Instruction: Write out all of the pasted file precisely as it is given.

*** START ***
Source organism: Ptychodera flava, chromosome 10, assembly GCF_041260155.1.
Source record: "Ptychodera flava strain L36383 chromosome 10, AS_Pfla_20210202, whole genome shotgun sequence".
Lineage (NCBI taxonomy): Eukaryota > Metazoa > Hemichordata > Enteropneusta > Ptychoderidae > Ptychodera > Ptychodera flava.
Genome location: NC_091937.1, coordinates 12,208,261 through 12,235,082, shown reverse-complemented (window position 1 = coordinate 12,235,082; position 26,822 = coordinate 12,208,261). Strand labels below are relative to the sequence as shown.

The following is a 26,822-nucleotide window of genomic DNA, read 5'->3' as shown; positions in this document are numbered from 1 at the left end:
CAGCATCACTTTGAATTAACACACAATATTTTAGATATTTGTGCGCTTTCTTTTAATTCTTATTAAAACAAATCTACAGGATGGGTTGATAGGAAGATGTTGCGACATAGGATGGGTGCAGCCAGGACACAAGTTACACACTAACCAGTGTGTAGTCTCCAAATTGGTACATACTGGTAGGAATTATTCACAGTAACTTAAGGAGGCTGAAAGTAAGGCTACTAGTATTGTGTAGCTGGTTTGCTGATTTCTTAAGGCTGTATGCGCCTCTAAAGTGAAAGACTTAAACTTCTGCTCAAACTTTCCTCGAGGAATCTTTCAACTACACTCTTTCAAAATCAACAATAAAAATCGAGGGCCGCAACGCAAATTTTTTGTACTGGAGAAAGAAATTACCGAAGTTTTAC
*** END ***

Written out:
Source organism: Ptychodera flava, chromosome 10, assembly GCF_041260155.1.
Source record: "Ptychodera flava strain L36383 chromosome 10, AS_Pfla_20210202, whole genome shotgun sequence".
Lineage (NCBI taxonomy): Eukaryota > Metazoa > Hemichordata > Enteropneusta > Ptychoderidae > Ptychodera > Ptychodera flava.
Genome location: NC_091937.1, coordinates 12,208,261 through 12,235,082, shown reverse-complemented (window position 1 = coordinate 12,235,082; position 26,822 = coordinate 12,208,261). Strand labels below are relative to the sequence as shown.

The following is a 26,822-nucleotide window of genomic DNA, read 5'->3' as shown; positions in this document are numbered from 1 at the left end:
CAGCATCACTTTGAATTAACACACAATATTTTAGATATTTGTGCGCTTTCTTTTAATTCTTATTAAAACAAATCTACAGGATGGGTTGATAGGAAGATGTTGCGACATAGGATGGGTGCAGCCAGGACACAAGTTACACACTAACCAGTGTGTAGTCTCCAAATTGGTACATACTGGTAGGAATTATTCACAGTAACTTAAGGAGGCTGAAAGTAAGGCTACTAGTATTGTGTAGCTGGTTTGCTGATTTCTTAAGGCTGTATGCGCCTCTAAAGTGAAAGACTTAAACTTCTGCTCAAACTTTCCTCGAGGAATCTTTCAACTACACTCTTTCAAAATCAACAATAAAAATCGAGGGCCGCAACGCAAATTTTTTGTACTGGAGAAAGAAATTACCGAAGTTTTAC